Editor’s Note: We weren’t going to post a tribute to Gary Speed today. What could we say that hasn’t already been said? This morning we were contacted by our resident Championship blogger James Riches, a proud Welshman who wanted to voice his own feelings. We chose to run James’ piece for no other reason than it is a touching personal tribute to a Welsh football legend. RIP Gary Speed, you will be sorely missed.
There have been many times during my years watching Wales that I have thought it couldn’t get any worse than this. Yesterday proved in devastating fashion that I was a fool to think such things.
As I sat on the sofa, nursing a hangover and waiting for kick off at the Liberty Stadium, I heard my girlfriend getting out of bed with an urgency not usually associated with a Sunday morning. When she came in and told me the news that Gary Speed had died I, like everyone else, did not want to believe it.
Sat in front of BBC News, I was frozen in my chair as the full horror of the situation was revealed. There had been no accident or attack. Our national team manager had hanged himself. It was beyond comprehension.
Like many others, I had watched him on Football Focus just hours earlier talking knowledgably about the game, with absolutely no hint of what was to come. This is a feeling backed up by host Dan Walker, a man who would know having spent a large portion of Saturday with Speed. His subsequent blog conveys the confusion felt by pretty much everyone across the football world.
Former team mates and managers such as Robbie Savage, John Hartson, Bobby Gould, Mark Hughes, Howard Wilkinson, Steven Taylor, Hugo Viana and Kenny Dalglish are among a seemingly endless list of fellow pros queuing up to offer tributes, which is testament enough to how he was regarded in the game.
Speed was captain of Wales for the majority of my childhood, and while my young mind immediately gravitated towards Ryan Giggs in search of an idol, it was clear that Speed was one of the few bright spots in an otherwise underwhelming team, particularly under Gould.
By the time Mother Riches had decreed I was old enough to go to games myself, Speed was often pushed out to left back by Mark Hughes, a role he carried out expertly and without fuss. However, watching the highlights reels that have been on an almost constant rotation since the news, it is clear that I perhaps missed seeing him in the midfield role he was best at.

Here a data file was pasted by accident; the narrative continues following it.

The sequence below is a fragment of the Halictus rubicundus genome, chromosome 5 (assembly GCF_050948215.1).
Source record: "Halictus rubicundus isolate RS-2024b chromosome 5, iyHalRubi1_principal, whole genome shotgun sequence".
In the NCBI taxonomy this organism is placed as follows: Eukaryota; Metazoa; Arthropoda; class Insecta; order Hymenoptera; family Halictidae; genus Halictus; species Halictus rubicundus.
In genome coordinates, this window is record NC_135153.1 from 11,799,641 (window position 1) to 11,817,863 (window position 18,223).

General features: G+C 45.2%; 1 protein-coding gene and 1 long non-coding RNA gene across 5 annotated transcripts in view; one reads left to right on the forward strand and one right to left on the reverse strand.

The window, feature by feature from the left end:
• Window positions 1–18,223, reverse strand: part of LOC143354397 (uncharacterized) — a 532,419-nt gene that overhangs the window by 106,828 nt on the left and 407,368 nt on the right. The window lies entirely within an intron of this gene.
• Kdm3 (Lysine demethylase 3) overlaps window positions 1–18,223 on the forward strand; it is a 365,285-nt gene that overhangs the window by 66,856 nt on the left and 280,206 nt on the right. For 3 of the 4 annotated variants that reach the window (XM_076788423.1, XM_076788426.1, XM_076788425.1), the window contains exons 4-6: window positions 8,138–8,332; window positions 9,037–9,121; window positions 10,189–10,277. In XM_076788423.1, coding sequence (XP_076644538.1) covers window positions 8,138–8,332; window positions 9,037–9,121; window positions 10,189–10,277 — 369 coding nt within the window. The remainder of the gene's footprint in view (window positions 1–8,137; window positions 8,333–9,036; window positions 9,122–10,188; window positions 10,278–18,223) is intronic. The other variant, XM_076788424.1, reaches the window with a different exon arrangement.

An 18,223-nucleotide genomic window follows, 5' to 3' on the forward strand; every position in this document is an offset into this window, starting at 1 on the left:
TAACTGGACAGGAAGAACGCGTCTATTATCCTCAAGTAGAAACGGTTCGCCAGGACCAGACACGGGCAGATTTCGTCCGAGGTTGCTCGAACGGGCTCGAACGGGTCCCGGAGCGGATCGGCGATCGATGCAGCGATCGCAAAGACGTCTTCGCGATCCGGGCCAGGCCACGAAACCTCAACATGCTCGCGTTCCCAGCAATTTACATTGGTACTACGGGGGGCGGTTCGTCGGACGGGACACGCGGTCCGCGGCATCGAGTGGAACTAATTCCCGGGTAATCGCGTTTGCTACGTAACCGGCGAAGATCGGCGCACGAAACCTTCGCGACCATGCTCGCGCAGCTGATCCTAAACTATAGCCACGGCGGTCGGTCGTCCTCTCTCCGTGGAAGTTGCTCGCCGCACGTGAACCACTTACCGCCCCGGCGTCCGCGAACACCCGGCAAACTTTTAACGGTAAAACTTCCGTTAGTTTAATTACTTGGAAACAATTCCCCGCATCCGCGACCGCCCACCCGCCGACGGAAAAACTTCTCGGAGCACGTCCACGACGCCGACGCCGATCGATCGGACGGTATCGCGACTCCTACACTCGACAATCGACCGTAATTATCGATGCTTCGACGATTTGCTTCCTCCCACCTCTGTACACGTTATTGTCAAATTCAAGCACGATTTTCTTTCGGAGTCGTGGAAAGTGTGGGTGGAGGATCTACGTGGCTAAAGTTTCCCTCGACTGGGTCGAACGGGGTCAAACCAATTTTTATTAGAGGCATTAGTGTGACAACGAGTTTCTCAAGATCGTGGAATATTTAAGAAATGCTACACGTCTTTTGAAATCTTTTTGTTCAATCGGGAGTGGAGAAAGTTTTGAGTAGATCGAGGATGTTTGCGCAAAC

Most are aware that he was the most capped outfield player in Welsh football history, only beaten to the overall crown by Neville Southall, undoubtedly a fine keeper but not exactly glancing over his shoulder at the competition.
As international football moved into an era where the slightest niggle would result in a phone call from the club doctor as the player slunk back to his house for a rest, Speed was always there. When an away trip to an unglamorous location came round, there was no question of Speed not being on the plane.
And this, remember, was in a team that frequently suffered disappointing results and only twice threatened to qualify for anything during his 14-year international career. Indeed, he stated that he wished he had stepped up to take that penalty against Romania at Cardiff Arms Park in 1993, a kick that would have seen us qualify for USA ’94, ultimately missed by Paul Bodin.
In all respects, he was what every player should aspire to be, the yardstick against which all other international players should be measured.
I freely admit I had reservations when he was appointed manager. Recent history has proven I was spectacularly wrong, but given his relatively undistinguished stint at Sheffield United, I was concerned. However, the strides taken under Speed, some of which have been covered by me on this site, had put Welsh fans in the curious and unfamiliar position of being confident going into a qualifying campaign.
The inquest into his death will be held this week, but in all likelihood it will reveal little that we don’t already know. We may also never know why Speed was driven to do what he did. None of the suggestions or rumours flooding the internet are very palatable.
Yesterday was a day when football was nothing, and like everyone else, I can only say that I cannot comprehend what his wife and children must be thinking. For Welsh fans everywhere, this is our darkest hour.
There is no way of speculating what effect this loss will have on Welsh football. If what we have seen recently is anything to go by, we will need a manager with pretty much the same ideas and footballing philosophy. It’s an impossible task. There was only one Gary Speed.
James is Headers & Volleys’ resident Championship writer and an extremely proud Welshman. We in turn are proud to work with James, especially when he presents us with articles as warm as this, on such a tough subject.